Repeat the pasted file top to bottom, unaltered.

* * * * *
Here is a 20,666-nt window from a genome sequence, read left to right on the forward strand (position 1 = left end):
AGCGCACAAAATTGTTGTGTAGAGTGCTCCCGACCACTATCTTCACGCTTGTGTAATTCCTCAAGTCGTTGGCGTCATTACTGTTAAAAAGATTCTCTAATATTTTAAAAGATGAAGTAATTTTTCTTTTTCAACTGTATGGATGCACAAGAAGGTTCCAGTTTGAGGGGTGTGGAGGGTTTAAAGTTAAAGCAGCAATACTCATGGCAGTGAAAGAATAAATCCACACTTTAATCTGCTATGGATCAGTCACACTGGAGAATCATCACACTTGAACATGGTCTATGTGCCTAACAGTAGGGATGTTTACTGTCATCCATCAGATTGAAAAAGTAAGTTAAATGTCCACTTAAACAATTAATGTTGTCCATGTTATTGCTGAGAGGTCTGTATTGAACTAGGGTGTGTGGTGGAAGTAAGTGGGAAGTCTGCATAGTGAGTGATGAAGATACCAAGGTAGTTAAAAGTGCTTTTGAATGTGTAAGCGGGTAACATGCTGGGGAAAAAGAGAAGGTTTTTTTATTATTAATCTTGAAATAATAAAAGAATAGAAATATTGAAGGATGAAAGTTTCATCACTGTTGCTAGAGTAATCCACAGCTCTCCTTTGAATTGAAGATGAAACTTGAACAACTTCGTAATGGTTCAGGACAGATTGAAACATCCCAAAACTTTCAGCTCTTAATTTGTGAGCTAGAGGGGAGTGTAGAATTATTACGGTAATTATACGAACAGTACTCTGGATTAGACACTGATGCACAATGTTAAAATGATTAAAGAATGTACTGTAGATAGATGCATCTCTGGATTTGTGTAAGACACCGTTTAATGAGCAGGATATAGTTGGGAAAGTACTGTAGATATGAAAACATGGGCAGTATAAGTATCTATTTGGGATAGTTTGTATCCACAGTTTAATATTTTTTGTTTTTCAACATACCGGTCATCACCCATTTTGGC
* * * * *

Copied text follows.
Here is a 20,666-nt window from a genome sequence, read left to right on the forward strand (position 1 = left end):
AGCGCACAAAATTGTTGTGTAGAGTGCTCCCGACCACTATCTTCACGCTTGTGTAATTCCTCAAGTCGTTGGCGTCATTACTGTTAAAAAGATTCTCTAATATTTTAAAAGATGAAGTAATTTTTCTTTTTCAACTGTATGGATGCACAAGAAGGTTCCAGTTTGAGGGGTGTGGAGGGTTTAAAGTTAAAGCAGCAATACTCATGGCAGTGAAAGAATAAATCCACACTTTAATCTGCTATGGATCAGTCACACTGGAGAATCATCACACTTGAACATGGTCTATGTGCCTAACAGTAGGGATGTTTACTGTCATCCATCAGATTGAAAAAGTAAGTTAAATGTCCACTTAAACAATTAATGTTGTCCATGTTATTGCTGAGAGGTCTGTATTGAACTAGGGTGTGTGGTGGAAGTAAGTGGGAAGTCTGCATAGTGAGTGATGAAGATACCAAGGTAGTTAAAAGTGCTTTTGAATGTGTAAGCGGGTAACATGCTGGGGAAAAAGAGAAGGTTTTTTTATTATTAATCTTGAAATAATAAAAGAATAGAAATATTGAAGGATGAAAGTTTCATCACTGTTGCTAGAGTAATCCACAGCTCTCCTTTGAATTGAAGATGAAACTTGAACAACTTCGTAATGGTTCAGGACAGATTGAAACATCCCAAAACTTTCAGCTCTTAATTTGTGAGCTAGAGGGGAGTGTAGAATTATTACGGTAATTATACGAACAGTACTCTGGATTAGACACTGATGCACAATGTTAAAATGATTAAAGAATGTACTGTAGATAGATGCATCTCTGGATTTGTGTAAGACACCGTTTAATGAGCAGGATATAGTTGGGAAAGTACTGTAGATATGAAAACATGGGCAGTATAAGTATCTATTTGGGATAGTTTGTATCCACAGTTTAATATTTTTTGTTTTTCAACATACCGGTCATCACCCATTTTGGC